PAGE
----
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Communication Management Processes

 

Project Workflow Management

SERIES ARTICLE

By Dan Epstein

New York, USA

 



Note:
 This article is based on the book Project Workflow Management: A Business Process Approach by Dan Epstein and Rich Maltzman, published by J Ross Publishing in 2014. The book describes PM Workflow® framework, the step-by-step project workflow guiding approach using project management methods, practical techniques, examples, tools, templates, checklists and tips, teaching readers the detailed and necessary knowledge required to manage project “hands-on” from scratch, instructing what to do, when to do and how to do it up to delivering the completed and tested product or service to your client. This article is the next part in the series Project Workflow Management.

The project workflow framework is the result of Dan’s research into the subject, having the following objectives:

  1. Create the virtually error-free project management environment to ensure significant reduction of project costs
    2. Reduce demands for highly qualified project managers using
    the step-by-step workflow guiding approach.

While PM Workflow® is the continuous multi-threaded process where all PM processes are integrated together, this article will attempt to describe the Communication Management group of processes as a stand-alone group of processes that can be used independently outside of PM Workflow® framework. It will be difficult in this article not to venture into processes outside of the current topics, such as planning, quality, risk and other management processes, so they will be just mentioned. However, to get full benefit and the error free project management environment, the complete implementation of PM Workflow® is required. In order to understand how PM Workflow® ensures this environment, I strongly recommend reading my article Project Workflow Framework – An Error Free Project Management Environment in the PMI affiliated projectmanagement.com at (https://www.projectmanagement.com/articles/330037/Project-Workflow-Framework–An-Error-Free-Project-Management-Environment)

The article above provides the overview and explanation of how the project workflow framework works and achieves the established objectives.

For more information, please visit my website www.pm-workflow.com.

 

Purpose

The purpose of Communications Management is to define methods of communication between project team members in delivery, subcontractor and business organizations in order to generate and exchange project related information and to facilitate understanding between the sender of information and the receiver.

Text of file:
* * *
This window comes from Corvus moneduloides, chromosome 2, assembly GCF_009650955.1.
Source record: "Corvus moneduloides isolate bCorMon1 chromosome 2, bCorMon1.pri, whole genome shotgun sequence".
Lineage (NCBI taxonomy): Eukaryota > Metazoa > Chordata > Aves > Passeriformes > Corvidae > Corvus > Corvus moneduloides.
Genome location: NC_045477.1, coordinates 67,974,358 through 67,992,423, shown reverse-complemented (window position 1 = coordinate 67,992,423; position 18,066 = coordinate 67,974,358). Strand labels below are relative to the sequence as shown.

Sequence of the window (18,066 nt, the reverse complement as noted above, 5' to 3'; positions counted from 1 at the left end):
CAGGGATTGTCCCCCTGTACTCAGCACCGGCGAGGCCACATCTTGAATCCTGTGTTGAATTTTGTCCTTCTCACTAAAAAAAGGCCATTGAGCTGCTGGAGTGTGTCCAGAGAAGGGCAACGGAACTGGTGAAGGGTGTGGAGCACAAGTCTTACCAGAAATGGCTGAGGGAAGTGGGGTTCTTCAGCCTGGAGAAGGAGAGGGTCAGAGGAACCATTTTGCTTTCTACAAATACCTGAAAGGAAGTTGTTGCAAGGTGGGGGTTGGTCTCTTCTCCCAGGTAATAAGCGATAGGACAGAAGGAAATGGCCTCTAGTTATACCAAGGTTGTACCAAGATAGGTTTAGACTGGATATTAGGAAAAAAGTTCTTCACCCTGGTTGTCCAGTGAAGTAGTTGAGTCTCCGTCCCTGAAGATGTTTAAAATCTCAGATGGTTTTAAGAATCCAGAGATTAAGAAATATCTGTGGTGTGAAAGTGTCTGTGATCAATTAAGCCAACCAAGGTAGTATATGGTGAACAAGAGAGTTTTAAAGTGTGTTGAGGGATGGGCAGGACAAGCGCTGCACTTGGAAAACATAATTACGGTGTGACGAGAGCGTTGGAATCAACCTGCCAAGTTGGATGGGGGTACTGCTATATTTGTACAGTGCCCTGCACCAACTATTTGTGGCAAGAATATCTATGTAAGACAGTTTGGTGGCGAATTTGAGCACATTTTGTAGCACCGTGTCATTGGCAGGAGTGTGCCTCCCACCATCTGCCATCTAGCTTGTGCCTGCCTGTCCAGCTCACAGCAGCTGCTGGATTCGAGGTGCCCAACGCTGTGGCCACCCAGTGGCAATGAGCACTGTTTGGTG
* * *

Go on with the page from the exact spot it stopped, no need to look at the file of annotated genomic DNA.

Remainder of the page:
The Communications Management process is a tool for the proper identification of stakeholders, developing project reporting and templates for different types of project communications as well as scheduling effective communications to all stakeholders.

Communication Channels

Poor project communication greatly contributes to project failure, because it becomes impossible to resolve differences in expectations between the delivery team and stakeholders. In fact, ineffective communications may easily cause differences in expectations between the delivery team and its external stakeholders.  The main reason for poor communication is insufficient time management, when team members are busy and other priorities do not (apparently) allow communication in a timely manner.  In fact, communications should be given high priority – it is often its absence which has caused the conflicting issues to arise in the first place. Other contributors to poor communications include cultural differences, time zone challenges, and in some cases, the pure volume and intensity of the information that must be exchanged.

During the course of the project the project managers spend much of their time communicating with a client, management, team members, suppliers, subject matter experts, and so on. Delivery team members must communicate between themselves. Support personnel must communicate with team members and clients. Everybody may have to communicate with everybody else, but in large project teams it is almost impossible for the PM to pay enough attention to everybody and their diverse needs for differing information at different times.  So, it is imperative to maximize the effectiveness of the communications channels that convey the most important project information.